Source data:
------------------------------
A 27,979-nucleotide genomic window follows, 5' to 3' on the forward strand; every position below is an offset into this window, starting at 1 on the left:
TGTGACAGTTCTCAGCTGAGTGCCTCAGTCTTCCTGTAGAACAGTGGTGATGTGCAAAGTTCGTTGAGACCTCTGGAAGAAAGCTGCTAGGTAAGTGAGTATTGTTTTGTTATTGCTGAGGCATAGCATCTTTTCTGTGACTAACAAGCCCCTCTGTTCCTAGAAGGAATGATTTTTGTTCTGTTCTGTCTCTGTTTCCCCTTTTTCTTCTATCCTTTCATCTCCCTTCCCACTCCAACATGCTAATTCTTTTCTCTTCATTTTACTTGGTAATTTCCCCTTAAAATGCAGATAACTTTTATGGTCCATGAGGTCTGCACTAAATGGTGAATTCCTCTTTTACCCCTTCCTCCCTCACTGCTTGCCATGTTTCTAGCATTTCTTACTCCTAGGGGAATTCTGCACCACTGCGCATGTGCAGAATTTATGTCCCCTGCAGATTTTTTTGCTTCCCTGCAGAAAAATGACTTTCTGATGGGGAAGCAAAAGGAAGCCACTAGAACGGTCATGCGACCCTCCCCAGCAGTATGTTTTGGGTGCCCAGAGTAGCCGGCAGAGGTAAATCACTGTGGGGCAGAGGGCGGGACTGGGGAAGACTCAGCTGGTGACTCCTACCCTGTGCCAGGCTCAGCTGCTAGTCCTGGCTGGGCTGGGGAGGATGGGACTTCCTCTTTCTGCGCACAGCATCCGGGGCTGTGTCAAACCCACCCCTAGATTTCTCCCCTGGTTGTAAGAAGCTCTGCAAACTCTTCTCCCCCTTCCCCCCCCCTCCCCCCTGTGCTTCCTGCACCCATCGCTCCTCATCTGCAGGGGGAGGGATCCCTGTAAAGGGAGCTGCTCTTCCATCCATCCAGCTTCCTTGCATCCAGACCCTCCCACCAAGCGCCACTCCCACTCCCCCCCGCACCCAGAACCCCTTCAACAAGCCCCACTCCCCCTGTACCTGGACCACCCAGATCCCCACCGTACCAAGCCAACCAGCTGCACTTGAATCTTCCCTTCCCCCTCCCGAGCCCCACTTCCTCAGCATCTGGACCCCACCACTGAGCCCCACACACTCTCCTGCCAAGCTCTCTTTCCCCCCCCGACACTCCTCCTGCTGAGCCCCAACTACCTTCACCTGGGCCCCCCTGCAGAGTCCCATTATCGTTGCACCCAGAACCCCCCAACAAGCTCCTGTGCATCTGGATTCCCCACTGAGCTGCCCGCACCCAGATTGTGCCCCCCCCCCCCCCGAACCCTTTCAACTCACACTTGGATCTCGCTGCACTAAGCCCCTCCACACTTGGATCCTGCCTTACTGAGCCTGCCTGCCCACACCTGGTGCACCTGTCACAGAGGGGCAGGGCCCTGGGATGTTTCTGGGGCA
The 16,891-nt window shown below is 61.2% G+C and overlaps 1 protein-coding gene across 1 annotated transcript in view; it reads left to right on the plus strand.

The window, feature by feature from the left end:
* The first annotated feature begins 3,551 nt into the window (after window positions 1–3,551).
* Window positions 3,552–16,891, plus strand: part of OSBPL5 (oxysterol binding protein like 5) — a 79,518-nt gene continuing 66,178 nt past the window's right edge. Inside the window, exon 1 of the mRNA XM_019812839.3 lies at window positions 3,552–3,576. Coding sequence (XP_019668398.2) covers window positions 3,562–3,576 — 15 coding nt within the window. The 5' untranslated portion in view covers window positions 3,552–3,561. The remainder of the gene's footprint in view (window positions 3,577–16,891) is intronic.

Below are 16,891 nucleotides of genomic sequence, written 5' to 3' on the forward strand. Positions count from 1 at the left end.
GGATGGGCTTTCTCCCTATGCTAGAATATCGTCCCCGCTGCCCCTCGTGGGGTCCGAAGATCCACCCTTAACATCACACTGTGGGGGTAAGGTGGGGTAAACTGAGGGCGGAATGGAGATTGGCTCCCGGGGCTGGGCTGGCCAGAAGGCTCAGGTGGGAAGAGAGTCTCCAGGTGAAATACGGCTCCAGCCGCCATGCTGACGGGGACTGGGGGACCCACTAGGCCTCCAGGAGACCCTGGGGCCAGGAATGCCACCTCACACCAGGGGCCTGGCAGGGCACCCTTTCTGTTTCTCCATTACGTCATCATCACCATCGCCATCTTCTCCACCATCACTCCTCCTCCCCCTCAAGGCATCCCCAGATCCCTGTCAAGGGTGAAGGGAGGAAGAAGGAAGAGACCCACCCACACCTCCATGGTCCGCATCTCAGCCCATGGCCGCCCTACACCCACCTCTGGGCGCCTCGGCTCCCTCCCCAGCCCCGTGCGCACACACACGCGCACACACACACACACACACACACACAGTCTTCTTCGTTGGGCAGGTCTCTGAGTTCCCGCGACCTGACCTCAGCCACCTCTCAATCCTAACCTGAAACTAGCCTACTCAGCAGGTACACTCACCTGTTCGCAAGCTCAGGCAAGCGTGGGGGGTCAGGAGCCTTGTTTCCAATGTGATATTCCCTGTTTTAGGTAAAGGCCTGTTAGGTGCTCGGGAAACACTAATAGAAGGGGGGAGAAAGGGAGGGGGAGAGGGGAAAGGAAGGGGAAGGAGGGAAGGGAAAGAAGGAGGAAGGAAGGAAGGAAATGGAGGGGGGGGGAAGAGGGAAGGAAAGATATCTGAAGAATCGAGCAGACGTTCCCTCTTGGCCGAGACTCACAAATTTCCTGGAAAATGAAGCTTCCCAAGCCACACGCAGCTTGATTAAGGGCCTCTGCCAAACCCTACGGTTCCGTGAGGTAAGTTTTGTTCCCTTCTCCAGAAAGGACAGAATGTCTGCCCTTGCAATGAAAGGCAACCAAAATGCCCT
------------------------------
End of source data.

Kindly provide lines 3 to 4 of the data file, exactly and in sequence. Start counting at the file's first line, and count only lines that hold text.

The 16,891-nt window shown below is 61.2% G+C and overlaps 1 protein-coding gene across 1 annotated transcript in view; it reads left to right on the plus strand.

The window, feature by feature from the left end: